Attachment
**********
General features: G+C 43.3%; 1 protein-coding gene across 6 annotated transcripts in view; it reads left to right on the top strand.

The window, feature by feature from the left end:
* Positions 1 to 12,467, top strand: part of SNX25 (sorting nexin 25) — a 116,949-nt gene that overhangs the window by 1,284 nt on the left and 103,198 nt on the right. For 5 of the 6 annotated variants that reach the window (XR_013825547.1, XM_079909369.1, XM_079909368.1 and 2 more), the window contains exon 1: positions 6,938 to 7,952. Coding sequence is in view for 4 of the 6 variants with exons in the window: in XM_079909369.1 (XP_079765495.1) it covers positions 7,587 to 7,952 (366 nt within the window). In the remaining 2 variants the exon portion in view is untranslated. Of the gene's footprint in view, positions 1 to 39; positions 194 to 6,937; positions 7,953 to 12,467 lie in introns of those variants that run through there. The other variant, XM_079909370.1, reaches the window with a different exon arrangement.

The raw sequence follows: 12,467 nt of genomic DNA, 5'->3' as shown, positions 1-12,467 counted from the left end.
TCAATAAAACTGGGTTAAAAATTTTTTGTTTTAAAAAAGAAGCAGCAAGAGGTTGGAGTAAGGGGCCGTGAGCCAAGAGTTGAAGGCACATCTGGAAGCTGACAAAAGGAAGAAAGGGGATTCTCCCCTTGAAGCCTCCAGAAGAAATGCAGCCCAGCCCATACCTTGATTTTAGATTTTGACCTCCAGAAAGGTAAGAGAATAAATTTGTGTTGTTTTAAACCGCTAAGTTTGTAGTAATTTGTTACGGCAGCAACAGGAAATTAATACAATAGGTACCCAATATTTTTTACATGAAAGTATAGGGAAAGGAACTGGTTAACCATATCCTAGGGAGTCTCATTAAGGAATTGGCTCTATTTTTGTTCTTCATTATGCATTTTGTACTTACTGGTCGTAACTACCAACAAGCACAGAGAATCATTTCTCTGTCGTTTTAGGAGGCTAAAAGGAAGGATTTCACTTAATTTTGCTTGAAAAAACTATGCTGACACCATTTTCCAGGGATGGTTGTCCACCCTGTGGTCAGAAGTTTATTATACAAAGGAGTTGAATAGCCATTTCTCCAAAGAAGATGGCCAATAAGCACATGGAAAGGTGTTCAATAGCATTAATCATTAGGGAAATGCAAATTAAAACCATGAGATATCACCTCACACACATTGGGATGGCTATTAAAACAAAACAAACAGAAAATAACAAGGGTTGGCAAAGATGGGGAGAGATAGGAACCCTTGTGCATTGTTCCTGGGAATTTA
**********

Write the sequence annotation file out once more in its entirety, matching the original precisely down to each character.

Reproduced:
General features: G+C 43.3%; 1 protein-coding gene across 6 annotated transcripts in view; it reads left to right on the top strand.

The window, feature by feature from the left end:
* Positions 1 to 12,467, top strand: part of SNX25 (sorting nexin 25) — a 116,949-nt gene that overhangs the window by 1,284 nt on the left and 103,198 nt on the right. For 5 of the 6 annotated variants that reach the window (XR_013825547.1, XM_079909369.1, XM_079909368.1 and 2 more), the window contains exon 1: positions 6,938 to 7,952. Coding sequence is in view for 4 of the 6 variants with exons in the window: in XM_079909369.1 (XP_079765495.1) it covers positions 7,587 to 7,952 (366 nt within the window). In the remaining 2 variants the exon portion in view is untranslated. Of the gene's footprint in view, positions 1 to 39; positions 194 to 6,937; positions 7,953 to 12,467 lie in introns of those variants that run through there. The other variant, XM_079909370.1, reaches the window with a different exon arrangement.

The raw sequence follows: 12,467 nt of genomic DNA, 5'->3' as shown, positions 1-12,467 counted from the left end.
TCAATAAAACTGGGTTAAAAATTTTTTGTTTTAAAAAAGAAGCAGCAAGAGGTTGGAGTAAGGGGCCGTGAGCCAAGAGTTGAAGGCACATCTGGAAGCTGACAAAAGGAAGAAAGGGGATTCTCCCCTTGAAGCCTCCAGAAGAAATGCAGCCCAGCCCATACCTTGATTTTAGATTTTGACCTCCAGAAAGGTAAGAGAATAAATTTGTGTTGTTTTAAACCGCTAAGTTTGTAGTAATTTGTTACGGCAGCAACAGGAAATTAATACAATAGGTACCCAATATTTTTTACATGAAAGTATAGGGAAAGGAACTGGTTAACCATATCCTAGGGAGTCTCATTAAGGAATTGGCTCTATTTTTGTTCTTCATTATGCATTTTGTACTTACTGGTCGTAACTACCAACAAGCACAGAGAATCATTTCTCTGTCGTTTTAGGAGGCTAAAAGGAAGGATTTCACTTAATTTTGCTTGAAAAAACTATGCTGACACCATTTTCCAGGGATGGTTGTCCACCCTGTGGTCAGAAGTTTATTATACAAAGGAGTTGAATAGCCATTTCTCCAAAGAAGATGGCCAATAAGCACATGGAAAGGTGTTCAATAGCATTAATCATTAGGGAAATGCAAATTAAAACCATGAGATATCACCTCACACACATTGGGATGGCTATTAAAACAAAACAAACAGAAAATAACAAGGGTTGGCAAAGATGGGGAGAGATAGGAACCCTTGTGCATTGTTCCTGGGAATTTA